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Rain'd violets upon his sleeping eyes.' pp. 72, 73.
In another gloomy arch.' p. 83. In the midst of all these spectacles, he has, we do not very well know how, a ravishing interview with his unknown goddess; and, when she melts away from him, he finds himself in á vast grotto, where he overhears the courtship of Alpheus and Arethusa, and, as they elope together, discovers that the grotto has disappeared, and that he is at the bottom of the sea, under the transparent arches of its naked waters. The following is abundantly extravagant; but comes of no ignoble lineage, nor shames its high descent.
"Far had he roam'd,
And elephant, and eagle, and huge jaw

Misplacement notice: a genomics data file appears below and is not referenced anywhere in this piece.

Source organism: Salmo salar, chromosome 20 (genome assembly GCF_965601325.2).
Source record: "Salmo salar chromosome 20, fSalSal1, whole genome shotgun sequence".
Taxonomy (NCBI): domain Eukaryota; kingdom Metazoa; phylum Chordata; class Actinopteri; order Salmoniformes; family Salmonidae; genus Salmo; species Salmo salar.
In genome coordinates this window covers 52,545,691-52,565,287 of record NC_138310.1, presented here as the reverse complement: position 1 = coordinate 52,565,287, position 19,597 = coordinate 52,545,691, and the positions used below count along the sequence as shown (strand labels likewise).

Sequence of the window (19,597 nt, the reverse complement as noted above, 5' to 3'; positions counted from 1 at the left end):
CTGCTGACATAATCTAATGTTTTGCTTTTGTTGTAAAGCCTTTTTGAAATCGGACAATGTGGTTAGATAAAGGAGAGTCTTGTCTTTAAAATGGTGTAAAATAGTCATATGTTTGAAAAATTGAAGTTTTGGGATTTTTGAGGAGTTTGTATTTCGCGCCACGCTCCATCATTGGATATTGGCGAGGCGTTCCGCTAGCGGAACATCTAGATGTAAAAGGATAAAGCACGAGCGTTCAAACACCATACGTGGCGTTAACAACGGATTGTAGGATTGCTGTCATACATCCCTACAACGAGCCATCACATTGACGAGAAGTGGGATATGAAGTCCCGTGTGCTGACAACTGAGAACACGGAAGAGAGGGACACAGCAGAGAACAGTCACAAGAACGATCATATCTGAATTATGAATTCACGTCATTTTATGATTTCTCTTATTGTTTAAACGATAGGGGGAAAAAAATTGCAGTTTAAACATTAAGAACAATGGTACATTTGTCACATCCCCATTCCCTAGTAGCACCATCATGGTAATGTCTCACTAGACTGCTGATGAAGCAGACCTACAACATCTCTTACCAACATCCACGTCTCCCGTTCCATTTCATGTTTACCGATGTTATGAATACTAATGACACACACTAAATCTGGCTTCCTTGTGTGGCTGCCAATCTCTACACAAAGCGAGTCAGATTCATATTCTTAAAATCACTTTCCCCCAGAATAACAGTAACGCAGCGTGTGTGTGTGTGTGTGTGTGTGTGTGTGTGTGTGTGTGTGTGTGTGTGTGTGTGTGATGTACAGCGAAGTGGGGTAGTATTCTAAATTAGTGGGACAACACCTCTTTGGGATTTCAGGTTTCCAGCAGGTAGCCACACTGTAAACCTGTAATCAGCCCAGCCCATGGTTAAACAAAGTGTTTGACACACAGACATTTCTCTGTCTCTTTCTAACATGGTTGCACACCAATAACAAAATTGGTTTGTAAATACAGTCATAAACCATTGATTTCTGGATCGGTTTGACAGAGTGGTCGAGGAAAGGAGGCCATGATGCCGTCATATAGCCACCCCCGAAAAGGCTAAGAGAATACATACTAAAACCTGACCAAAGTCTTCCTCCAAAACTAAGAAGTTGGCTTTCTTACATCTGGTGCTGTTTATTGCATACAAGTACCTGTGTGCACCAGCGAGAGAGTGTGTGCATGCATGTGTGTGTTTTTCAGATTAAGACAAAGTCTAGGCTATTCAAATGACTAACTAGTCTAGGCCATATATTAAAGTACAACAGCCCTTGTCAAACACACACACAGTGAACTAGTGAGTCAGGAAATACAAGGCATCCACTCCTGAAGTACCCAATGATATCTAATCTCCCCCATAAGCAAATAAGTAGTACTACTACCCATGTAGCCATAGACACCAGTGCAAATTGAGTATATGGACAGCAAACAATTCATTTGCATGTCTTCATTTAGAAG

Of nameless monster.' p. 111. There he finds antient Glaucus enchanted by Circehears his wild story—and goes with him to the deliverance and restoration of thousands of drowned lovers, whose bodies were piled and stowed away in a large submarine palace. When this feat is happily performed, he finds himself again on dry ground, with woods and waters around him; and cannot help falling desperately in love with a beautiful damsel whom he finds there pining for some such consolations, and who tells a long story of her having come from India in the train of Bacchus, and having strayed away from him into that forest :-so they vow eternal fidelity, and are wafted up to heaven on flying horses, on which they sleep and dream among the stars;—and then the lady melts away, and he is again alone upon the earth; but soon rejoins his Indian love, and agrees to give up his goddess, and live only for her: But she refuses, and says she is resolved to devote herself to the service of Diana; and when she goes to dedicate herself, she turns out to be the goddess in a new shape, and exalts her lover with her to a blest immortality.